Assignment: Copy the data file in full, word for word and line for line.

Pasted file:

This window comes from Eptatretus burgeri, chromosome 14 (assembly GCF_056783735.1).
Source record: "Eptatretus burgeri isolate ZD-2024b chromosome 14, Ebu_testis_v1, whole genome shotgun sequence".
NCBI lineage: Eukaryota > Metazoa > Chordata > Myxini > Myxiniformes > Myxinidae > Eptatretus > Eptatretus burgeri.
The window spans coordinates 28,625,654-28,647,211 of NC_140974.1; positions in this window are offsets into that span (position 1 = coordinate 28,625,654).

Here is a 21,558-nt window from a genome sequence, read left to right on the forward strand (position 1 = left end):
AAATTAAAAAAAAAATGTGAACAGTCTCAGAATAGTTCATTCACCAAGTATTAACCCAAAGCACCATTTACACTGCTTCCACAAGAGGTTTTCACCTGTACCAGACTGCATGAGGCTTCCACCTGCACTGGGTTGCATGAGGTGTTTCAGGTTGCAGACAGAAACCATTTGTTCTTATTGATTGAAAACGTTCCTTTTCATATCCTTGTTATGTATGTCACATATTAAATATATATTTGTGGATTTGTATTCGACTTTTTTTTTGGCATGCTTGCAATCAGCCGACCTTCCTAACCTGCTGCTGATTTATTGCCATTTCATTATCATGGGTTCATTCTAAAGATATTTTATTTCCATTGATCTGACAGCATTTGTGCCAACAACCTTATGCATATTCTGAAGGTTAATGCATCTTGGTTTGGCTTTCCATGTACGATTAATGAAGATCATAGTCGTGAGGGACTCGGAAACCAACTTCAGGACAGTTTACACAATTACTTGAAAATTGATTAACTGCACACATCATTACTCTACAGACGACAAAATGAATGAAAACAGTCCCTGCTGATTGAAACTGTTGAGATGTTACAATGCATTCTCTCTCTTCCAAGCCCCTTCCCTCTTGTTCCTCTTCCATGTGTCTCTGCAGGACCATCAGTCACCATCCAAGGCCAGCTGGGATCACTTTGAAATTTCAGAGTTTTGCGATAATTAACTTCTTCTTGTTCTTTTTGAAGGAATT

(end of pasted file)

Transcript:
This window comes from Eptatretus burgeri, chromosome 14 (assembly GCF_056783735.1).
Source record: "Eptatretus burgeri isolate ZD-2024b chromosome 14, Ebu_testis_v1, whole genome shotgun sequence".
NCBI lineage: Eukaryota > Metazoa > Chordata > Myxini > Myxiniformes > Myxinidae > Eptatretus > Eptatretus burgeri.
The window spans coordinates 28,625,654-28,647,211 of NC_140974.1; positions in this window are offsets into that span (position 1 = coordinate 28,625,654).

Here is a 21,558-nt window from a genome sequence, read left to right on the forward strand (position 1 = left end):
AAATTAAAAAAAAAATGTGAACAGTCTCAGAATAGTTCATTCACCAAGTATTAACCCAAAGCACCATTTACACTGCTTCCACAAGAGGTTTTCACCTGTACCAGACTGCATGAGGCTTCCACCTGCACTGGGTTGCATGAGGTGTTTCAGGTTGCAGACAGAAACCATTTGTTCTTATTGATTGAAAACGTTCCTTTTCATATCCTTGTTATGTATGTCACATATTAAATATATATTTGTGGATTTGTATTCGACTTTTTTTTTGGCATGCTTGCAATCAGCCGACCTTCCTAACCTGCTGCTGATTTATTGCCATTTCATTATCATGGGTTCATTCTAAAGATATTTTATTTCCATTGATCTGACAGCATTTGTGCCAACAACCTTATGCATATTCTGAAGGTTAATGCATCTTGGTTTGGCTTTCCATGTACGATTAATGAAGATCATAGTCGTGAGGGACTCGGAAACCAACTTCAGGACAGTTTACACAATTACTTGAAAATTGATTAACTGCACACATCATTACTCTACAGACGACAAAATGAATGAAAACAGTCCCTGCTGATTGAAACTGTTGAGATGTTACAATGCATTCTCTCTCTTCCAAGCCCCTTCCCTCTTGTTCCTCTTCCATGTGTCTCTGCAGGACCATCAGTCACCATCCAAGGCCAGCTGGGATCACTTTGAAATTTCAGAGTTTTGCGATAATTAACTTCTTCTTGTTCTTTTTGAAGGAATT